Loosen the lug nuts on your tire. Use the tire iron, turning it counter-clockwise and only loosen the nuts a quarter of a turn.
Chock the wheels. You can do this with a couple of large rocks, placing them in front of and behind the rear tires, to keep the car from rolling.
Jack up the car. Put the jack just below the wheel well on the frame. The frame runs along the outer edge of the car.
Remove the lug nuts and take off the tire.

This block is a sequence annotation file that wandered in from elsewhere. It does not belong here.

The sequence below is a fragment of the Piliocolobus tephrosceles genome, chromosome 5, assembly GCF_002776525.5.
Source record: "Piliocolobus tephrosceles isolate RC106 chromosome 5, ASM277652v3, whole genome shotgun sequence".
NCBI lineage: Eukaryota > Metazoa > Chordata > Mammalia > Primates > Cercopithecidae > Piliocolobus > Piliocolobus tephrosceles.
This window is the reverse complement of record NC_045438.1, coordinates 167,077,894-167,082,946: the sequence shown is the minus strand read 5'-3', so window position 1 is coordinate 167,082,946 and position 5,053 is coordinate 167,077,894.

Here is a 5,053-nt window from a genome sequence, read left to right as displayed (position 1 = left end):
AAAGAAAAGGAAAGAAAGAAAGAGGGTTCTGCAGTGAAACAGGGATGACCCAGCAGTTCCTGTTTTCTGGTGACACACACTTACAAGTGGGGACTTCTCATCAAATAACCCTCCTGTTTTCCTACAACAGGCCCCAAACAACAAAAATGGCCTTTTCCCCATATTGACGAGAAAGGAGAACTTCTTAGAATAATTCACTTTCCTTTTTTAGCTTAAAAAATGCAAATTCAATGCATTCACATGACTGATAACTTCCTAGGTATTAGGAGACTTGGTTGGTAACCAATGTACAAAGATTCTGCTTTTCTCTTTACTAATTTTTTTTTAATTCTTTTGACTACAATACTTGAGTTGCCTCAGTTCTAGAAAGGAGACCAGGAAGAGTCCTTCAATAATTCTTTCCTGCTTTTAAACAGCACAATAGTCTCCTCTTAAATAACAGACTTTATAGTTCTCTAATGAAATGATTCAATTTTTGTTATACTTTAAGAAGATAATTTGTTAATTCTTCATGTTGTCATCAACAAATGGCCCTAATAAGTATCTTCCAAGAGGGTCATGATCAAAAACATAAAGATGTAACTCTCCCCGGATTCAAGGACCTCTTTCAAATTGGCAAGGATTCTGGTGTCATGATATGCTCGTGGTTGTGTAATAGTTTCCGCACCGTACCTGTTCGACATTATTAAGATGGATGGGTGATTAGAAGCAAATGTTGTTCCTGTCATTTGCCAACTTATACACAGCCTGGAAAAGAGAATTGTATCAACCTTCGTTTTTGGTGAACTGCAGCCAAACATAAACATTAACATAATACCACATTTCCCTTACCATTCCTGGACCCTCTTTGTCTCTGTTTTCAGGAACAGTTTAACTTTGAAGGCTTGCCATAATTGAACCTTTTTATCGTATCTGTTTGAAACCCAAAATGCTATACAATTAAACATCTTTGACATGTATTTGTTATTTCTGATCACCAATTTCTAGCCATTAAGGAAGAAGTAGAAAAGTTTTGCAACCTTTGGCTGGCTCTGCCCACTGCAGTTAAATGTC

Check the brake pads. If there's over a quarter of an inch of pad left, you don't need a brake job and the squeaking could be from something else.
Squeeze down the calipers using a hand vice or large pliers.
Take off the old pads by popping off the clips with a flathead screwdriver. At this point, the pads should come right off. Keep the clips, if you can, to reinstall on the new pads.
Put on the new brake pads. They should simply slide right in to place.
Put the wheel back on and tighten the lug nuts with the tire iron, turning it clockwise. You'll have to recheck the nuts once the car is down off the jack to make sure that they are tight.
Repeat steps 1 to 9 on the other side of the car.